In terms of housing supply, apart from public consultation at the preliminary planning stage, the Government will also consult the District Councils at the subsequent detailed design stage. However, the District Councils often have various requirements on development projects, which cause repeated modifications to the design and even the projects to stagnate. Therefore, we propose that relevant departments should make professional judgments to take on board views and balance the interests of various parties to proceed swiftly to the next phase (Recommendation 12).
In addition, the Government can draw reference from the practice of the past “Private Sector Participation Scheme” to improve construction efficiency by bringing in contractors to undertake design and construction of public housing in a bundle (Recommendation 13).
We advocate the Government establishing a “one-stop” platform to disclose the progress of various public housing projects, including relevant land development procedures, submission of building plans, commencement, and completion of construction works, so as to enhance transparency and accountability of public housing projects (Recommendation 14).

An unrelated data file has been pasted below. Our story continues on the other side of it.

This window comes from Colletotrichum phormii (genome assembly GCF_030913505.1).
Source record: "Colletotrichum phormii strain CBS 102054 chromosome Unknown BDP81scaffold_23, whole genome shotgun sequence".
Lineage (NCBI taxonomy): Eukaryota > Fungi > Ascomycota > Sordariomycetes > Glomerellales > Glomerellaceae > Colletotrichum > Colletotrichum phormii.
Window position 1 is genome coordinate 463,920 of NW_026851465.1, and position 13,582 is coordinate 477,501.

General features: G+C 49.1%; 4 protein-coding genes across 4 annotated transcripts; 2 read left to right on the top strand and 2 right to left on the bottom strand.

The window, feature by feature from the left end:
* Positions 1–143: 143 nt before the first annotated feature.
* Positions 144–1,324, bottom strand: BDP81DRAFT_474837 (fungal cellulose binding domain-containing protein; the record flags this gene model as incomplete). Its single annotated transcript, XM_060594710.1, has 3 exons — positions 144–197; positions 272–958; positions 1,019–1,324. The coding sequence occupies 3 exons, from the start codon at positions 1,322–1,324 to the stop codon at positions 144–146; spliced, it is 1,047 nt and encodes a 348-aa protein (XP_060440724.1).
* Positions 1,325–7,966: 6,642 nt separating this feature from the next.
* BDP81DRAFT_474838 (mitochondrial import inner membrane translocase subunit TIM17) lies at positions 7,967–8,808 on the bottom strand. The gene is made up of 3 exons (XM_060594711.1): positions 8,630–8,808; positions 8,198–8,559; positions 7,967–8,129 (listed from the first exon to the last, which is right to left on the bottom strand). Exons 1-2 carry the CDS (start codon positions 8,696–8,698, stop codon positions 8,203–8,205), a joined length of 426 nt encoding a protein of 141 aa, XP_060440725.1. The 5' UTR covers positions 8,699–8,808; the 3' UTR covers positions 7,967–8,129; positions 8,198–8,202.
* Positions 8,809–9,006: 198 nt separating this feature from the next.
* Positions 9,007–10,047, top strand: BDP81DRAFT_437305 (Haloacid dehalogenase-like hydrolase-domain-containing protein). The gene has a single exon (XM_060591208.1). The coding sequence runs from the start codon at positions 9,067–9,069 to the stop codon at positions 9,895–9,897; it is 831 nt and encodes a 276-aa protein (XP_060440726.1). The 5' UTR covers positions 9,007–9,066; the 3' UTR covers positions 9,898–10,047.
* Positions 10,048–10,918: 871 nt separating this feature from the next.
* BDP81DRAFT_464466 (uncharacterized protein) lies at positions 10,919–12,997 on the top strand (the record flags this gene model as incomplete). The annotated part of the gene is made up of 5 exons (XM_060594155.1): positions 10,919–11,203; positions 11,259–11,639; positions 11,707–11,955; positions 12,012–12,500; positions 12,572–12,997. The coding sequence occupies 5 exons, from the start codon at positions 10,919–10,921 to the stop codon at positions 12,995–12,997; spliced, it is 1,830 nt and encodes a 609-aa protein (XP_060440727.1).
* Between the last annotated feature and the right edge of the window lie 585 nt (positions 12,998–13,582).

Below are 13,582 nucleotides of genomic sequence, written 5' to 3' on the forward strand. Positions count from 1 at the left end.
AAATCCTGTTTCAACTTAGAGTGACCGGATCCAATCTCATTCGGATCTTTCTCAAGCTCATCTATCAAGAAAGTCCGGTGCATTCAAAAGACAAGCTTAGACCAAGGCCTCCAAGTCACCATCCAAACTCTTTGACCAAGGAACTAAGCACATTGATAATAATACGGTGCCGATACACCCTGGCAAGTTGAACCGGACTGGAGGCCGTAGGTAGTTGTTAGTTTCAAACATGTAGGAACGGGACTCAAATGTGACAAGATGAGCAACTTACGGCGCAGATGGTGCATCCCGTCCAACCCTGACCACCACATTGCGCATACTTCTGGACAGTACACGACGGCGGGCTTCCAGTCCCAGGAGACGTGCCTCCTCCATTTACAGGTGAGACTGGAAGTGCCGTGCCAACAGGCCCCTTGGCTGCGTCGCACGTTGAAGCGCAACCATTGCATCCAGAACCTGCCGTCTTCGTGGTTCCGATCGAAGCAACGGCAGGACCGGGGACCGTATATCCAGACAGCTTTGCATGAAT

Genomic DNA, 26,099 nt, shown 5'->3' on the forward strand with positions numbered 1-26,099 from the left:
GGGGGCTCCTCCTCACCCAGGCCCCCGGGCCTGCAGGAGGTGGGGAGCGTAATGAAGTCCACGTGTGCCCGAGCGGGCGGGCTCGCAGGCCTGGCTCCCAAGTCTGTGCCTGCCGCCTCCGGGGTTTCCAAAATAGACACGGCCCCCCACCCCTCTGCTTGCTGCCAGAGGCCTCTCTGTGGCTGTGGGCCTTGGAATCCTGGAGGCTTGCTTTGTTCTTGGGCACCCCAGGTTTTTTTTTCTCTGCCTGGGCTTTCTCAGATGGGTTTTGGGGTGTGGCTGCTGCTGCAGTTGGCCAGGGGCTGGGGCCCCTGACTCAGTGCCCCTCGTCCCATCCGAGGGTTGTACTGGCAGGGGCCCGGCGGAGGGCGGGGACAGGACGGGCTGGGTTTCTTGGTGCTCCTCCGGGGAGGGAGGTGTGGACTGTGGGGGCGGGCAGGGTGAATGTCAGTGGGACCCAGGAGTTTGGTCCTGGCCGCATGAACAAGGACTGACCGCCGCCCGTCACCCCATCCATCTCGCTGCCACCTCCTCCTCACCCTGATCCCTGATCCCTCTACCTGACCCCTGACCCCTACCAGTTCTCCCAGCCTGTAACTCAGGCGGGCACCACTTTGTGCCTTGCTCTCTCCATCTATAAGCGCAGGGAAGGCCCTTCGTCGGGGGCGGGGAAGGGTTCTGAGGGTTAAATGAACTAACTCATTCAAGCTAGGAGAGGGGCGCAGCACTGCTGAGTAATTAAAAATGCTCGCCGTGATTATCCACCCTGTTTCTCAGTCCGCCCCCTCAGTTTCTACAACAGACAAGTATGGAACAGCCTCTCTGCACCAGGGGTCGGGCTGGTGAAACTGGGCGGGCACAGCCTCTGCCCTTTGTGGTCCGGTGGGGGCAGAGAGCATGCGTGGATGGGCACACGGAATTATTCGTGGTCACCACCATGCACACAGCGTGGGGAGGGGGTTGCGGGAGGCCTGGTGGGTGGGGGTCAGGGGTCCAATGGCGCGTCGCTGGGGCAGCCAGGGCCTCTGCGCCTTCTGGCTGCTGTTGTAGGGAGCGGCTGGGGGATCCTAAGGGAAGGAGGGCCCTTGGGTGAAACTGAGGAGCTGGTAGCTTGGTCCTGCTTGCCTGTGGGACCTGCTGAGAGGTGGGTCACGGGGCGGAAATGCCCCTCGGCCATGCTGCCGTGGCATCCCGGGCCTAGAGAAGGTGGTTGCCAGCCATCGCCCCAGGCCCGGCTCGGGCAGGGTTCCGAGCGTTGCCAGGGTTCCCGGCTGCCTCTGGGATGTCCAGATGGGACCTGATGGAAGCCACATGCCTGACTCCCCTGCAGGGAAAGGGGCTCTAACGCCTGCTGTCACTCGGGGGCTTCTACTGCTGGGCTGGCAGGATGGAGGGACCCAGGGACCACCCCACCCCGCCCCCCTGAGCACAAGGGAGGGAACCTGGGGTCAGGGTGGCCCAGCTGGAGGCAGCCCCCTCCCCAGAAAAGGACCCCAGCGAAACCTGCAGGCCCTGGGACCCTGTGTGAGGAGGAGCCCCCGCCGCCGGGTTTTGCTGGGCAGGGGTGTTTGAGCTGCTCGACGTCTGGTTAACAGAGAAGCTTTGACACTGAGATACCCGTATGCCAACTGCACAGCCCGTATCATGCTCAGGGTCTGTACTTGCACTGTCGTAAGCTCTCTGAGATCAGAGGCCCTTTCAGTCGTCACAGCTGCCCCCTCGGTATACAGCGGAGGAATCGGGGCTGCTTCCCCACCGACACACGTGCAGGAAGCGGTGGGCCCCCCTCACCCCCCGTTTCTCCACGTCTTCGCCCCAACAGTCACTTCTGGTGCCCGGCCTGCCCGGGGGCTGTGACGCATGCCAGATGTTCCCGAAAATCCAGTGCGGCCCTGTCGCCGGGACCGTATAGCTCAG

Efficiency Up: Motivating Civil Service Performance
On top of removing barriers to expedite development process, the Government should activate the optimal performance of civil servants by enhancing high-level steering and accountability mechanism, developing corresponding quantifiable performance indicators for relevant departments, and launching a performance-based reward and punishment system.
The current scattering of large-scale land development work among different departments, without a dedicated coordinating department, has led to a fragmented development process. Therefore, we recommend the Government to establish a dedicated department for regional development (Recommendation 15) and set up a project office for each NDA and major land development project. Moreover, we propose the Planning Department, Lands Department, Civil Engineering and Development Department, Buildings Department, Housing Department, and other key departments involved in land and housing development should establish their own quantifiable performance indicators (Recommendation 16).
In addition, the Government should actively explore the implementation of a performance-based appraisal system (Recommendation 17) to motivate civil servants to improve their performance. In Singapore and South Korea, for example, the civil service appraisal system uses different approaches such as “relative ranking”, “rating limits”, and “expected potential rating” to identify the best and brightest in the team and offer “performance bonuses”.
Mass Up: Recognising the Social Reality and Prioritising Housing Supply